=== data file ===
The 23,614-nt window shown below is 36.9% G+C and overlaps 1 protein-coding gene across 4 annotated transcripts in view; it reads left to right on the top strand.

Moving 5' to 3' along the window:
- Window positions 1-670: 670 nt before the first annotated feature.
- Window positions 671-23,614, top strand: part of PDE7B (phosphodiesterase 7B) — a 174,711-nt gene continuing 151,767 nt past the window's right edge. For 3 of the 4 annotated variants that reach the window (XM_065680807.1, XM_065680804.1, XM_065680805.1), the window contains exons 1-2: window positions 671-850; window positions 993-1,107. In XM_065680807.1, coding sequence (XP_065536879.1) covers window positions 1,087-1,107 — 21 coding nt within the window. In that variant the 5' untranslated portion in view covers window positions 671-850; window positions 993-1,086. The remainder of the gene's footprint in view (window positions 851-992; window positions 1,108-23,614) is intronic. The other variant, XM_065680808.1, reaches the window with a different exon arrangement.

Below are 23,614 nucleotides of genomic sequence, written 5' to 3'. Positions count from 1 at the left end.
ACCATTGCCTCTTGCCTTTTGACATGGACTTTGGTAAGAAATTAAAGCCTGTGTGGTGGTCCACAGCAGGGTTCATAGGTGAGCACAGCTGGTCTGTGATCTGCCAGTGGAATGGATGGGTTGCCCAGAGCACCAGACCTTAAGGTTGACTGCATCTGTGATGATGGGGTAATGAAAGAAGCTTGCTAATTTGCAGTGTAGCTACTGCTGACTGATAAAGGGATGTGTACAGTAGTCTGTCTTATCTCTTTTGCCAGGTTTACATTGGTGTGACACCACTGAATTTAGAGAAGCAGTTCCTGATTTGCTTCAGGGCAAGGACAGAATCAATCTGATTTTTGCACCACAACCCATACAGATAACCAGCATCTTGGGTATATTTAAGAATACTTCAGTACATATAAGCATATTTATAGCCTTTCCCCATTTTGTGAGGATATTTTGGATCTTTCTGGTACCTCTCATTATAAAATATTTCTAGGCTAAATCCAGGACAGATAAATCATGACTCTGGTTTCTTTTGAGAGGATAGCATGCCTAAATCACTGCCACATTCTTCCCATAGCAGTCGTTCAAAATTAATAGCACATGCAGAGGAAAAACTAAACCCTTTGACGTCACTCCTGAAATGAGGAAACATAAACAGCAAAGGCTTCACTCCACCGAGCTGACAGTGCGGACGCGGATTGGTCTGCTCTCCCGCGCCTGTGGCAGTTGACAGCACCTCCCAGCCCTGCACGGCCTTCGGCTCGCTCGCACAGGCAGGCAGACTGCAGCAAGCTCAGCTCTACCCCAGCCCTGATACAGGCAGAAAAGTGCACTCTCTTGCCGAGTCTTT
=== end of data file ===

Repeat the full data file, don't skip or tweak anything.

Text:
The 23,614-nt window shown below is 36.9% G+C and overlaps 1 protein-coding gene across 4 annotated transcripts in view; it reads left to right on the top strand.

Moving 5' to 3' along the window:
- Window positions 1-670: 670 nt before the first annotated feature.
- Window positions 671-23,614, top strand: part of PDE7B (phosphodiesterase 7B) — a 174,711-nt gene continuing 151,767 nt past the window's right edge. For 3 of the 4 annotated variants that reach the window (XM_065680807.1, XM_065680804.1, XM_065680805.1), the window contains exons 1-2: window positions 671-850; window positions 993-1,107. In XM_065680807.1, coding sequence (XP_065536879.1) covers window positions 1,087-1,107 — 21 coding nt within the window. In that variant the 5' untranslated portion in view covers window positions 671-850; window positions 993-1,086. The remainder of the gene's footprint in view (window positions 851-992; window positions 1,108-23,614) is intronic. The other variant, XM_065680808.1, reaches the window with a different exon arrangement.

Below are 23,614 nucleotides of genomic sequence, written 5' to 3'. Positions count from 1 at the left end.
ACCATTGCCTCTTGCCTTTTGACATGGACTTTGGTAAGAAATTAAAGCCTGTGTGGTGGTCCACAGCAGGGTTCATAGGTGAGCACAGCTGGTCTGTGATCTGCCAGTGGAATGGATGGGTTGCCCAGAGCACCAGACCTTAAGGTTGACTGCATCTGTGATGATGGGGTAATGAAAGAAGCTTGCTAATTTGCAGTGTAGCTACTGCTGACTGATAAAGGGATGTGTACAGTAGTCTGTCTTATCTCTTTTGCCAGGTTTACATTGGTGTGACACCACTGAATTTAGAGAAGCAGTTCCTGATTTGCTTCAGGGCAAGGACAGAATCAATCTGATTTTTGCACCACAACCCATACAGATAACCAGCATCTTGGGTATATTTAAGAATACTTCAGTACATATAAGCATATTTATAGCCTTTCCCCATTTTGTGAGGATATTTTGGATCTTTCTGGTACCTCTCATTATAAAATATTTCTAGGCTAAATCCAGGACAGATAAATCATGACTCTGGTTTCTTTTGAGAGGATAGCATGCCTAAATCACTGCCACATTCTTCCCATAGCAGTCGTTCAAAATTAATAGCACATGCAGAGGAAAAACTAAACCCTTTGACGTCACTCCTGAAATGAGGAAACATAAACAGCAAAGGCTTCACTCCACCGAGCTGACAGTGCGGACGCGGATTGGTCTGCTCTCCCGCGCCTGTGGCAGTTGACAGCACCTCCCAGCCCTGCACGGCCTTCGGCTCGCTCGCACAGGCAGGCAGACTGCAGCAAGCTCAGCTCTACCCCAGCCCTGATACAGGCAGAAAAGTGCACTCTCTTGCCGAGTCTTT